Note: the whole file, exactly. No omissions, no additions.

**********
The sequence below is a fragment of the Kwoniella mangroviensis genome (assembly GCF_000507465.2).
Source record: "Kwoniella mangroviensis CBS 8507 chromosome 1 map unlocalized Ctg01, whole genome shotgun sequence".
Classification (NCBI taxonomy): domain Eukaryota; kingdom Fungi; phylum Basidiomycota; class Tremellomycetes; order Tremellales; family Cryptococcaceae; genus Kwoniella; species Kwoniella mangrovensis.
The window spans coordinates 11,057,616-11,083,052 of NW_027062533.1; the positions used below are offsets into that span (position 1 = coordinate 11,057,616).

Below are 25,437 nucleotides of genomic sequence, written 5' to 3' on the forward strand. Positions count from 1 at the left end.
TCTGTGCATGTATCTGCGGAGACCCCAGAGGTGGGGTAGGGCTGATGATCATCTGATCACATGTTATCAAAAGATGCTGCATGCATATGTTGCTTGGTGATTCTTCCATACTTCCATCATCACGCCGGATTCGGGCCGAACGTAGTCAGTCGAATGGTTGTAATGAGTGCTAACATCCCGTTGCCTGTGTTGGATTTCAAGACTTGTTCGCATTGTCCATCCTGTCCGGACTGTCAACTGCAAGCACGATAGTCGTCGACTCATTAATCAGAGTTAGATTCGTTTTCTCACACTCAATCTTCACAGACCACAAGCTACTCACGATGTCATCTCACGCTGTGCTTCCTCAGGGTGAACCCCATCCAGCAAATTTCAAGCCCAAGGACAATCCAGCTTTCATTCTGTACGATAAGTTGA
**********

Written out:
The sequence below is a fragment of the Kwoniella mangroviensis genome (assembly GCF_000507465.2).
Source record: "Kwoniella mangroviensis CBS 8507 chromosome 1 map unlocalized Ctg01, whole genome shotgun sequence".
Classification (NCBI taxonomy): domain Eukaryota; kingdom Fungi; phylum Basidiomycota; class Tremellomycetes; order Tremellales; family Cryptococcaceae; genus Kwoniella; species Kwoniella mangrovensis.
The window spans coordinates 11,057,616-11,083,052 of NW_027062533.1; the positions used below are offsets into that span (position 1 = coordinate 11,057,616).

Below are 25,437 nucleotides of genomic sequence, written 5' to 3' on the forward strand. Positions count from 1 at the left end.
TCTGTGCATGTATCTGCGGAGACCCCAGAGGTGGGGTAGGGCTGATGATCATCTGATCACATGTTATCAAAAGATGCTGCATGCATATGTTGCTTGGTGATTCTTCCATACTTCCATCATCACGCCGGATTCGGGCCGAACGTAGTCAGTCGAATGGTTGTAATGAGTGCTAACATCCCGTTGCCTGTGTTGGATTTCAAGACTTGTTCGCATTGTCCATCCTGTCCGGACTGTCAACTGCAAGCACGATAGTCGTCGACTCATTAATCAGAGTTAGATTCGTTTTCTCACACTCAATCTTCACAGACCACAAGCTACTCACGATGTCATCTCACGCTGTGCTTCCTCAGGGTGAACCCCATCCAGCAAATTTCAAGCCCAAGGACAATCCAGCTTTCATTCTGTACGATAAGTTGA